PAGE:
Those people surprised at the ascendency of Donald Trump have missed the overall picture, one that began with the altering of our perception of public education. For in fact Donald Trump is the logical extension of our attitude toward American schools. It’s the business model, one that often runs headlong into the people’s model. Trump voters have chosen the former and it’s beginning to pay dividends—but not to us and not even to them: only to Trump and people similar to him,
The business model is best represented by those who wanted to make Social Security an elective—something we may contribute to if we’d like. Not only that but we would get to choose what companies in which to invest, thus being masters of our own future instead of “victims” of the steady but unspectacular investments of our government. The stupidity of that argument is apparent to anyone who witnessed 2007 and its aftermath: accepting that argument, the U.S would have had to bail out more than simply Chrysler—it would have been dealing with tens of millions whose Social Security retirement speculations vanished overnight. Lesson learned? No. Instead we have begun to treat public education the same way. People don’t want to be “victims”of the school system, not when they can convince the government to fund private schools, call them charter schools, and send their children there. It’s win-win for them, but not so for the underfunded and virtually forgotten public schools in urban areas. These buildings become decrepit and their students make do with less, accelerating the cycle that erodes our cities and further increases income inequality. In the business model, self-interest rules the decision-making process. That’s why you have to pay for your i-Phone.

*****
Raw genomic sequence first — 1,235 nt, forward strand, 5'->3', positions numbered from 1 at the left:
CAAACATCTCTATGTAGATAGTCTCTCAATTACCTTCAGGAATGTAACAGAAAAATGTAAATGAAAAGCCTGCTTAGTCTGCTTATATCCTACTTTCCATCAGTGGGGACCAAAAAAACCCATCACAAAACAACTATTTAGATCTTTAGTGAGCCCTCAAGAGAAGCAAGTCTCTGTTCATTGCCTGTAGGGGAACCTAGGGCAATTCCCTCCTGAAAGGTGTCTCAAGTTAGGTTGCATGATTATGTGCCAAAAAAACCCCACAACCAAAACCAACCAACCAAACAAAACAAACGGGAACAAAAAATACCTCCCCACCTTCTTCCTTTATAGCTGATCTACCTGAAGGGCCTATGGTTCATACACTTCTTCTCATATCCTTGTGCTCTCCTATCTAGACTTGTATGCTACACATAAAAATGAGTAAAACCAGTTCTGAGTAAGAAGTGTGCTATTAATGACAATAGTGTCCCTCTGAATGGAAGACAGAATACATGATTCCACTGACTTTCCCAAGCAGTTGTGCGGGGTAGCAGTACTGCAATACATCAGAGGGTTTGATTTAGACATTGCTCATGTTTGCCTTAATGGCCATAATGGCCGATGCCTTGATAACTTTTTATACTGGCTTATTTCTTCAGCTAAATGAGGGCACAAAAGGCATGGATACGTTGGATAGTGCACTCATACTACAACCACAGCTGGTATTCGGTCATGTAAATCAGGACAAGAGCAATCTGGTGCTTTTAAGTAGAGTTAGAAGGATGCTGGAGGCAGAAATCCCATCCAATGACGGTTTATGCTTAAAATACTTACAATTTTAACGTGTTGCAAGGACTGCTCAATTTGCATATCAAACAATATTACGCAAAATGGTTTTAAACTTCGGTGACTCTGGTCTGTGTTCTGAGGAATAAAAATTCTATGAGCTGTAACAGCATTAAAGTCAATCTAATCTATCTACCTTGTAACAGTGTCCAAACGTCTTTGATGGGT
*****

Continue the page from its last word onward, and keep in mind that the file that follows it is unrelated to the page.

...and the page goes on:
In the people’s model, shared responsibility predominates. There exists an understanding that public education is the cornerstone of any democracy and that the need exists to provide all young people with an equal opportunity to receive a quality education in a safe environment with up-to-date schools and well paid teachers. And before you claim that charter schools develop out of neighborhood need, go to the Kipp website www.kipp.org and learn who’s really steering education in America. The people’s model stresses cooperation—parents and civic leaders working together to improve all schools. The business model emphasizes every man for himself.
Supporters of this business model claim that we must struggle against the intrusive government, but this is the same government that, through all the shenanigans of the past decade, has continued to provide Social Security, allowed us to cross state lines and use the same currency, funded national parks and monuments, and maintained the right to vote. Minorities have made strides and criminals have been arrested; inspectors have continued to check airline passengers and military veterans have begun to receive better treatment. Our ports and borders remain protected, our primary campaigns have provided citizens with the opportunity to choose their candidate. We have brokered deals with other countries and continued our battle against terrorism. Maybe Microsoft or Monsanto could have done the same, but only while it was profitable. As much as we may be fed up with politics—the sniping and gridlock of Congress—we must show the wisdom to divorce politics from government. Without government we have no country.
Make America great again is an asinine slogan—America was never not great. But unless we reestablish the goal of educating equally all American children, the red hat with the asinine slogan will make sense after all.